You’ve got me thinking about my own kids. Admittedly, I have used them in sermon illustrations without their explicit permission, though I have tried to be mindful of not sharing anything embarrassing, but mostly things that build them up. I have probably failed at that though. As they became teens I became more careful about any story I shared about them – but still, I should have only done so with explicit permission.

    Like Scott, I am grateful to have served in congregations and ministries that did not expect my family to uphold certain standards or even to attend. When my family did attend they loved them well (mostly), but as my family was not paid staff and had their own callings, they were not expected to be there. In the smaller churches I served we probably felt more pressure to “be involved” but in the church I currently serve my family rarely darkens the door and I have felt zero pressure for them to do so. That’s not to say people don’t ask and want to get to know my family but I never hear their desire to know my family as pressure to be at church or behave in certain ways. In fact, as I am reflecting on your post, I realize how supportive many in this congregation has been of me as a mother when I have lamented mistakes I have made and/or worry out loud about my kids. Many of them on the other side of parenting, having raised their kids, have a broad and spacious view of parenthood and what it means to be try to navigate the world as a young adult.

    Okay, that is too much for one comment on a blog post but you have me considering how grateful I am for Christians who don’t pressure clergy and families to be perfect but who accept them in their full humanity!

    You talk about Wink and his work on paralysis in leadership – I often get caught up in paralysis.

    I love getting to know you better through your posts. Also, I promise to try never to mention that you came out of the womb pooping. (I also really love this.)

    • mm Jana Dluehosh says:

      Kally, I am so grateful to hear how many pastors don’t feel the pressure of the fishbowl from their churches. That is so great and I am so grateful you have this and even more grateful your kids did not have pressure. Tell me more about paralysis? What makes you paralyzed?

  4. mm Russell Chun says:

    Hi Jana
    A great perspective. Thanks for sharing…You wrote, “We must take our leaders and ourselves off of the pedestal and embrace the humanity in each of them, and for the sake of the children who had no choice but to live in a fishbowl…let’s give them a break.”

    It is interesting, that although I was a missionary in Hungary and my kids are third culture kids (they think in both Hungarian and English) I can’t imagine them saying that they were MK’s.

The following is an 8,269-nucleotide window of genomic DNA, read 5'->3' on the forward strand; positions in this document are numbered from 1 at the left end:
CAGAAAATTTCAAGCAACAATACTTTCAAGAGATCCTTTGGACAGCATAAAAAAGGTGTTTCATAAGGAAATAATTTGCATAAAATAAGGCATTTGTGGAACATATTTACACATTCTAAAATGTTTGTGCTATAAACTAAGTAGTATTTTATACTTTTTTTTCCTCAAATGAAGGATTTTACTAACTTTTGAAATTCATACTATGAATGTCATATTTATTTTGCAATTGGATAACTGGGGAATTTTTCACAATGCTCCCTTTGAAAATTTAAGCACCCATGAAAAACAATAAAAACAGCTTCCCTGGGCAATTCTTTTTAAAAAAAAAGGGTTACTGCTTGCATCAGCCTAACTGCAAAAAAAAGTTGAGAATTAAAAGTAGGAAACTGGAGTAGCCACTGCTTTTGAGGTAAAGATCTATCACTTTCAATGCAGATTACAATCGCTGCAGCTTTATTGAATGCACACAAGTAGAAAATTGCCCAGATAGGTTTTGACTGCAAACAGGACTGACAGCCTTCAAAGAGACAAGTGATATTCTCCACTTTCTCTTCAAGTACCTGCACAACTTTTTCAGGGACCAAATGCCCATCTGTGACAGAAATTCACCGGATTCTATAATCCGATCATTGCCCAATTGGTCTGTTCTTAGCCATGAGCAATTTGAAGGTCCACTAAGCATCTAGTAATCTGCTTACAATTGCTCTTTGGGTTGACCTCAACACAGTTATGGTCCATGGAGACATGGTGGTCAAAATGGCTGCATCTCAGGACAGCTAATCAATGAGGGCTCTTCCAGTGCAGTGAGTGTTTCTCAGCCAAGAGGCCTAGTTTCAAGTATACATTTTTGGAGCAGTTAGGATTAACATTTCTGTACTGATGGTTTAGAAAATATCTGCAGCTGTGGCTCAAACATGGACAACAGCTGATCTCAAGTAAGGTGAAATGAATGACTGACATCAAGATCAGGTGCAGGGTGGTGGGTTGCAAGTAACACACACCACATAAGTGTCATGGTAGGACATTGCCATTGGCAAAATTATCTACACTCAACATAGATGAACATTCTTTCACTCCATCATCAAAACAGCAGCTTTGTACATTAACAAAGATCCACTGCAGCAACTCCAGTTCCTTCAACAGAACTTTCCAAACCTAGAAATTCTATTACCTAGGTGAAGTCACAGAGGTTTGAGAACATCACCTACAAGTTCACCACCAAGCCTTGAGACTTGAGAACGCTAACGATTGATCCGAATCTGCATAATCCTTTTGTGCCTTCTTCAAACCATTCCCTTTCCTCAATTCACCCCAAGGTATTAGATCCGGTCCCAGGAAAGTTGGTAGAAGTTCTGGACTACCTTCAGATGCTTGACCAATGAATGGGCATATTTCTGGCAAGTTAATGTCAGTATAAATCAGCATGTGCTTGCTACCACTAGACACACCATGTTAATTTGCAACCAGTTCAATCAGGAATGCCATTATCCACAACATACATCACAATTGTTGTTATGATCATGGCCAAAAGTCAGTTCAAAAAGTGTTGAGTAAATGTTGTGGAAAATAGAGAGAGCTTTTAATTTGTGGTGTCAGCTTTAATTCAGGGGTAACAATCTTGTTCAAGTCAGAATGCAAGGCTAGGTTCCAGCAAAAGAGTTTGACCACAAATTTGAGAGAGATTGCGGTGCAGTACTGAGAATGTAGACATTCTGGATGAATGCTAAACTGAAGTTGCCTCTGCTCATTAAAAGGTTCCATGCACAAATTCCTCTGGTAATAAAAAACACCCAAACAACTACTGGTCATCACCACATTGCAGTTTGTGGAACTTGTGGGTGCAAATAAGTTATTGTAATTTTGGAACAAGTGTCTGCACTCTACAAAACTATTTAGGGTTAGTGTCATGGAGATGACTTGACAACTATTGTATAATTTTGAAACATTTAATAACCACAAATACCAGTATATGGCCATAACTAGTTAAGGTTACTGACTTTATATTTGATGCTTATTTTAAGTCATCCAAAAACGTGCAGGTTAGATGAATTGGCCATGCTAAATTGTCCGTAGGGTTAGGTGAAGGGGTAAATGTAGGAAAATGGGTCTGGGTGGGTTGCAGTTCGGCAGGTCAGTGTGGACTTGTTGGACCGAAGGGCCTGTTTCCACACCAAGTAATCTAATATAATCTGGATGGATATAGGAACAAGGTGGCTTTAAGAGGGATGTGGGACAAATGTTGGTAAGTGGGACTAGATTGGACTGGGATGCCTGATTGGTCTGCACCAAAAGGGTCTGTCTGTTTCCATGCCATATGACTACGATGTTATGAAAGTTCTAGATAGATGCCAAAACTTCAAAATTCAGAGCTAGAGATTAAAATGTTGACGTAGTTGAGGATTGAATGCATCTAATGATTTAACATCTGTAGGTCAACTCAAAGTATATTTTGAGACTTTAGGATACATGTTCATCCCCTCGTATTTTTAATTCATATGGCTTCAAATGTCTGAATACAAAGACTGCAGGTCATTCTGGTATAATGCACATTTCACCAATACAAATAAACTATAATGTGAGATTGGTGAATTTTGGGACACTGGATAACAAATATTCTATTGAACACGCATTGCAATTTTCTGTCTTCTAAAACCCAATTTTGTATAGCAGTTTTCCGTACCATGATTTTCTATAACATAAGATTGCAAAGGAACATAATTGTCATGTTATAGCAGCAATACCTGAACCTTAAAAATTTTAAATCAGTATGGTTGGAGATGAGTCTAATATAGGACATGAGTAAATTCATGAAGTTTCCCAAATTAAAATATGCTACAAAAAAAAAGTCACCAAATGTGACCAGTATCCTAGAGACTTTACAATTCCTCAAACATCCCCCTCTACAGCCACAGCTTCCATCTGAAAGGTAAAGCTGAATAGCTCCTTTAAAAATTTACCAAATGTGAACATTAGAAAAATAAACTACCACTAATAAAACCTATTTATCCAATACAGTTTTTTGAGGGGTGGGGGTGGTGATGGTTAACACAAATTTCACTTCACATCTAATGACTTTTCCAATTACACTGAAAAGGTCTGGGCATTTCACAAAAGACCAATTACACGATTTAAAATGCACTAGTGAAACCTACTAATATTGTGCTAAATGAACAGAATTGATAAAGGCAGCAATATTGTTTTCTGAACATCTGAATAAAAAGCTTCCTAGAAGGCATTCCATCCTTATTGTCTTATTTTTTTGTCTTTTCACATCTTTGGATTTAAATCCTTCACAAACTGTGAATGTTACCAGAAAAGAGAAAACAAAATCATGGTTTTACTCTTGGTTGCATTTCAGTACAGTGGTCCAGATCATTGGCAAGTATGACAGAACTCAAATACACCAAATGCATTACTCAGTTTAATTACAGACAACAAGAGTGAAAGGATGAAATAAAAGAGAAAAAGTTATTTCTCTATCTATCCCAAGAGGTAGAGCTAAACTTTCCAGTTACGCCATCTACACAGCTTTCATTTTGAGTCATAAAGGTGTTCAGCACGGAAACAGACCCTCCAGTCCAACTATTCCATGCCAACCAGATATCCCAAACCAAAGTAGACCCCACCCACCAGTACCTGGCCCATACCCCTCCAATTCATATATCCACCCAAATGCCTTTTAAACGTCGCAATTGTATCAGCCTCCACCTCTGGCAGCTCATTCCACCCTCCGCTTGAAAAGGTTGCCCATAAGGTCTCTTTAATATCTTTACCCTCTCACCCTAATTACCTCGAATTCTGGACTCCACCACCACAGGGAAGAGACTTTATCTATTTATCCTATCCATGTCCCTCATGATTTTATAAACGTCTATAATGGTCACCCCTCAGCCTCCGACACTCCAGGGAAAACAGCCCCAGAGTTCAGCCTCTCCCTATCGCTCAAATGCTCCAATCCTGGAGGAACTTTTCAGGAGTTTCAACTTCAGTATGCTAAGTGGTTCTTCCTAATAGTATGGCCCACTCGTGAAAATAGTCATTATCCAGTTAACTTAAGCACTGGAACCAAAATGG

More like children held hostage by a retired Army guy.

    Yup definitely a hostage situation.


    • mm Jana Dluehosh says:

      I think all kids feel like hostages. But children of pastors and missionaries, etc.. are definitely defined by their parents professions more then anyone else. I always thought how difficult it is for a pastor to show up on their busiest work day and have their entire family there! What a weird concept most of us don’t have to experience.

  5. mm Tim Clark says:

    Jana, as always, insightful, encouraging and analytical post…. I love this:

    “However, what I know about pastors and their families is that they are human.”

    Yes, we are. But often instead of feeling free to express our humanity we have to bottle it up. Because I think a healthy pastor has to strike a personal balance between the sacred and profane (not profane like profanity but in terms of not-religious), but many people in the church only want someone who is sacred. And I sometimes think that’s because they are not so they want a pastor who can represent the holiness they can’t achieve themselves.

    I could go on, but you get it. Thanks for ‘seeing’ us pastors.

  6. Jennifer Vernam says:

    Hi Jana- What a great post. Thanks for sharing your experience which I fear, is similar to so many PK’s. I also really appreciated your call out of the paralysis we can face, and I it makes me wonder if there is an interconnectedness between our own paralysis and the cycle that reinforces the fishbowl dynamic you outlined? For example: as a congregant, can I have fears that reinforce my putting a pastor on a pedestal? Or, if I am in ministry, can I have a paralysis that creates a dynamic of separating myself from the congregation that prevents me from being seen as human?

    • mm Jana Dluehosh says:

      Jennifer, yes to both of those! I wonder if it’s a vicious circle of paralysis. We all are paralyzed with our own imperfections that we idealize those who “seem” sinless and therefore are unable to allow these idealized people to be human because then we have to face our own humanity. How twisted is that? If we are a leader who is trying to get off the pedestal due to isolation, who can they trust with their heart and brokenness? No wonder it’s all getting messed up:(